CATSKILL — Catskill Central School District voters approved a proposed $40.8 million capital project, 308-259, in a referendum held on a snowy and icy Tuesday.
The capital project involves several improvements including upgrades to academic programs, classrooms, buildings, security controls, roads, parking lots and athletic fields.
Cairo-Durham voters recently gave thumbs up to a $28.9 million capital project and Ichabod Crane voters recently green-lighted a $27 million capital project.
“I personally thank all Catskill CSD community members who braved today’s weather to cast their vote,” Catskill Superintendent Ronel Cook said in a statement released by the district Wednesday. “Your positive vote will help improve our infrastructure, which will have a direct impact on student achievement. We are extremely grateful! Thank you voters! Cats Can, Cats Will, Cats Did!”
Tuesday’s turnout was higher than the vote for the 2018 school district budget last May, Cook said.
The district has 1,700 eligible voters, he said.
District officials announced Monday that it would keep the polls open despite the impending snowstorm. Catskill schools were closed Tuesday and Wednesday.
Now that the project has been approved by voters, the district will continue to develop the designs with input from teachers and stakeholders, Cook said.
“After the designs are complete, the plan is submitted to SED [state Education Department] for approval,” Cook said Monday. “We intend to expedite the approval process, which will take 16 weeks, instead of 30 weeks. After SED approves the plan, we can submit the items to bid.”
The total cost of the project is $40,795,000, but 70 percent will be covered through state building aid, according to a statement on the district’s website. State funding will reimburse the district 69.5 cents for each eligible dollar spent. The rest of the cost will be covered by the district.
Funding for the project would come from $4 million the district has set aside in a Capital Reserve Fund and from issuing bonds that the district would repay over a 15-year period, according to the statement.
For an average homeowner, the estimated increase in property taxes would come to approximately $8.41 per month, which would cover project costs not covered by state aid and the reserve fund.
In a recent newsletter to the community outlining the capital improvement project, Cook said the project was needed in part because of aging infrastructure.
“The project is driven largely by the age of the buildings, basic infrastructure that has exceeded its useful life, safety provisions, instructional space improvements and innovative indoor-outdoor learning spaces,” Cook said. “Many items in need of repair are ones you don’t necessarily see at first glance, but are needed in order to keep our infrastructure and buildings healthy.”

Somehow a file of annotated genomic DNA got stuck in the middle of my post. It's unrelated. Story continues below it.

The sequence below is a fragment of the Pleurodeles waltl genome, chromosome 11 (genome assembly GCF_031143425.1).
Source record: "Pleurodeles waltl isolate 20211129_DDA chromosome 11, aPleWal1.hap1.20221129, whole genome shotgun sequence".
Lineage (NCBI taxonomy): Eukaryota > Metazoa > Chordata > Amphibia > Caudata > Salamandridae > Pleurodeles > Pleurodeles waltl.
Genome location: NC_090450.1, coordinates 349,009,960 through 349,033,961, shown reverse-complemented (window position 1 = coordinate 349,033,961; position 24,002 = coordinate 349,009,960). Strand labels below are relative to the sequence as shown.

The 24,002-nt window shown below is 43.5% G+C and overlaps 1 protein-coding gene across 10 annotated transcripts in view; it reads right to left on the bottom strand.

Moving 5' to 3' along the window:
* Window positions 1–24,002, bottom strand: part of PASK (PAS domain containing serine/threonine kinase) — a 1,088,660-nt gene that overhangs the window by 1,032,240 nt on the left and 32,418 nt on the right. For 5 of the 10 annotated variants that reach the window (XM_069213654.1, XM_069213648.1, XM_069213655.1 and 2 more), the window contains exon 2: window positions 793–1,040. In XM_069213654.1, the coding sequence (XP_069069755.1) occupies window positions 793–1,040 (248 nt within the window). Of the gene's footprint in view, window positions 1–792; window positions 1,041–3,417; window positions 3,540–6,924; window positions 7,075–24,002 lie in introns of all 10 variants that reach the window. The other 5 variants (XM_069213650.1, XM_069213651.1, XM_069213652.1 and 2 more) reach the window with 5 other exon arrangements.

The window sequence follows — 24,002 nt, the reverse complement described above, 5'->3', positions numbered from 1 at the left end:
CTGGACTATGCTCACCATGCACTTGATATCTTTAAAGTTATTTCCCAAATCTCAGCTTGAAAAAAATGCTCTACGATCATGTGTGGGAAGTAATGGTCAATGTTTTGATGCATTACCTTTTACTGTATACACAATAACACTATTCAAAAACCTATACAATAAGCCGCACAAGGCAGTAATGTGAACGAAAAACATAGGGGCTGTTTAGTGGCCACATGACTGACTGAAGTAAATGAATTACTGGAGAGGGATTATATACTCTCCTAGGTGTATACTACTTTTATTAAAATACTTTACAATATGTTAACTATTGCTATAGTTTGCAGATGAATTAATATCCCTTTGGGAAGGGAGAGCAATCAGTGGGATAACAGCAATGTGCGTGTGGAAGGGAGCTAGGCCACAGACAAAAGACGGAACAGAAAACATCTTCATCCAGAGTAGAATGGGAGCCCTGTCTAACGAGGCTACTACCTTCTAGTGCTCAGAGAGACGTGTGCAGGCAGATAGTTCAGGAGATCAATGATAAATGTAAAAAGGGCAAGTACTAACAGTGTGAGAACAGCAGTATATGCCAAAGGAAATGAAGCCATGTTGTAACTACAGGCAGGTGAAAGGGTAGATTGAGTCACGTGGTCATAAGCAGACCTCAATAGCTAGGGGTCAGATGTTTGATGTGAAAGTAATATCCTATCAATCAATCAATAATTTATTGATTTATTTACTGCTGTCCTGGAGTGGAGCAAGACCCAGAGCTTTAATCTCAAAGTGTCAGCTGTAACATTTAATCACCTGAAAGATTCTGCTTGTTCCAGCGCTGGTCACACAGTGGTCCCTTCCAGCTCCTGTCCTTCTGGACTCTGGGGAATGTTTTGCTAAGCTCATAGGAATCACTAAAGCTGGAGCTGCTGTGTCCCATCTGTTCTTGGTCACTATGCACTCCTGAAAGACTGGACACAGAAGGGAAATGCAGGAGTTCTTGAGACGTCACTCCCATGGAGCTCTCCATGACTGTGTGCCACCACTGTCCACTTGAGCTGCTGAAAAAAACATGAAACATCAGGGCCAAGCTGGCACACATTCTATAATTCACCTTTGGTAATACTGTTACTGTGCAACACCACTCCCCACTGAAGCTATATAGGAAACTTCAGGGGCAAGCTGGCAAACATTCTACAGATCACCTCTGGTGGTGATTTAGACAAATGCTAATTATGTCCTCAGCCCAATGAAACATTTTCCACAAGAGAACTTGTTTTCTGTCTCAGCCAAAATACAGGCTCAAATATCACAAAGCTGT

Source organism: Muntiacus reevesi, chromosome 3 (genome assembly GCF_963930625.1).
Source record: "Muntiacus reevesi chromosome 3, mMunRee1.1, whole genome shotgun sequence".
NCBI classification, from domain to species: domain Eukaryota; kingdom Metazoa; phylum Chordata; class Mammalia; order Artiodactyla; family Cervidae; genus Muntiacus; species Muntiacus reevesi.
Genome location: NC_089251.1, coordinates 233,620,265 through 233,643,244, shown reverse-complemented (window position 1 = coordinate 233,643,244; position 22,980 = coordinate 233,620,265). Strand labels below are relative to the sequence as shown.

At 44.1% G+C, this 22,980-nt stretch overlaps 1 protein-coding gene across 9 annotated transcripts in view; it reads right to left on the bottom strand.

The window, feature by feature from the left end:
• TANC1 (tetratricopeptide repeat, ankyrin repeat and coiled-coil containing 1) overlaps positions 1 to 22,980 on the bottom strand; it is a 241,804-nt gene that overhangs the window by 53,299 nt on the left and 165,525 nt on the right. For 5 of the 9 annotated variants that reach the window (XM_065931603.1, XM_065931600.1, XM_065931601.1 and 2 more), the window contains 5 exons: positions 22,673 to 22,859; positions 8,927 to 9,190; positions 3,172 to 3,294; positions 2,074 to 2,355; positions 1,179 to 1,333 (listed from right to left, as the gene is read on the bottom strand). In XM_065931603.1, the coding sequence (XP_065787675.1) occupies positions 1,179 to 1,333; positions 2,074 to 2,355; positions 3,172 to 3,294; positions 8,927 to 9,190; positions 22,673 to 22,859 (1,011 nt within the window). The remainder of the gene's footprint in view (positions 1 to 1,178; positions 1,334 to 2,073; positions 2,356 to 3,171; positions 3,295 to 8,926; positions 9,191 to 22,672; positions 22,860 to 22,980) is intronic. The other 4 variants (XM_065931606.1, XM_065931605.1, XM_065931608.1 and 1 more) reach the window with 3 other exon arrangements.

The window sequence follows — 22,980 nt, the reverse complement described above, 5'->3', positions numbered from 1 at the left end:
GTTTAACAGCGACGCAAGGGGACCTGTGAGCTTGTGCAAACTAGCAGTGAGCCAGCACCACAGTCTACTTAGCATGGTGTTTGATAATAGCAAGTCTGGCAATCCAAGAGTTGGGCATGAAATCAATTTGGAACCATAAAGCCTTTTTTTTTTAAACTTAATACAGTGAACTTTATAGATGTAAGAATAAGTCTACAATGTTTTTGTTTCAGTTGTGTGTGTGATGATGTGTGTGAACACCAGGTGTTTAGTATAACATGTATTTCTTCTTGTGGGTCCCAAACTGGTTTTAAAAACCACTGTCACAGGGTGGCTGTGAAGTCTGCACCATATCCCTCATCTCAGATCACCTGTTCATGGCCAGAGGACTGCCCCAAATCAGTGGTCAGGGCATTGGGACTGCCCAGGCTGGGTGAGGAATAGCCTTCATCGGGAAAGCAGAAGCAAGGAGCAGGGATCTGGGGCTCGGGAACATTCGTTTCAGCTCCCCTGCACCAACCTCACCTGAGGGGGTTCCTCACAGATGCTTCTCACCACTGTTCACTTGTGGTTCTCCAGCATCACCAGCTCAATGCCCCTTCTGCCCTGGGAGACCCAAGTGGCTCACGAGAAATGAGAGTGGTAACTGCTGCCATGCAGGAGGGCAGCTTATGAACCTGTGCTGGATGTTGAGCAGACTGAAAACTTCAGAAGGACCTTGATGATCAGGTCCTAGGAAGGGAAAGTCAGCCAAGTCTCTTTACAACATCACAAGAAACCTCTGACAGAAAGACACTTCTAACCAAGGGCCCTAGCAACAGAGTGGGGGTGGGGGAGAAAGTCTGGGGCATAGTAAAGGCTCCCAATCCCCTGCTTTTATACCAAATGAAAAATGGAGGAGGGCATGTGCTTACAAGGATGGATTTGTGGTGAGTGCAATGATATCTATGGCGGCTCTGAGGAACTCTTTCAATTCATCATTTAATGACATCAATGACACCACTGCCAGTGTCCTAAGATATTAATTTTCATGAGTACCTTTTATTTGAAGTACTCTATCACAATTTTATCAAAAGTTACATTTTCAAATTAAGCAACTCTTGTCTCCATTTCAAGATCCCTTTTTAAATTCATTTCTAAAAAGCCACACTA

The vast project represents a commitment to the future of education in Catskill, Cook said.
“We’d like to preserve and maintain the integrity of our buildings for the next generation of students,” he said.
Other upgrades include a science, technology, engineering and math lab, or STEM, in the middle school and improving athletic fields. The lab will be constructed in the existing gym.
“A new gymnasium addition will be added to the middle school, as the existing gym is not large enough for classes or athletic competitions,” Cook said.
The lower athletic fields behind the middle school and high school will get drainage, soil and layout improvements, while the upper field will have a reconstructed running track, a synthetic-turf field for soccer and other sports, spectator bleachers and field lighting for night events.
“Synthetic turf will allow us to have more efficient use of the competition field and games are much less likely to be canceled or rescheduled due to field conditions,” Cook said.
Heating, plumbing, air conditioning and ventilation improvements are also included in the capital project.
“The majority of our classroom spaces are currently air-conditioned with portable A/C units that are free-standing and vent to the outside with a hose,” Cook said. “This is an air conditioner that is typically used in a residential setting to cool off a room. They are ineffective and inefficient when used in the school classrooms and are not large enough to adequately cool the space.
“We are including air conditioning in unit ventilators for each classroom that need to be replaced because they are beyond useful life. This will allow for more comfortable and lower ambient-noise classrooms, which enhance student learning and increase test performance.”
The district hired Bryan Manning of BBS Architects, Landscape Architects and Engineers to lead the project task force and U. W. Marx Construction Company as the construction manager.
The capital improvement project was proposed following a Building Condition Survey that is required by the state every five years, and then a task force met to come up with a vision for the district’s future.
The project was proposed to the board of education in November 2018, and the referendum was approved in December.
Residents had the opportunity to learn about the scope of the project through a series of meetings and forums.
Cook sees the project as an asset to the entire community.
“We held upwards of 10 meetings with the community-at-large,” Cook said Monday. “The critical questions were asked and answers were provided. The majority of taxpayers support our students. Our students are performing well in and out of the classroom. Our graduation rate is over 90 percent and the elementary and high schools are in good academic standing. The proposed improvements will increase the property value and attract more families to purchase property in the Catskill Central School District.”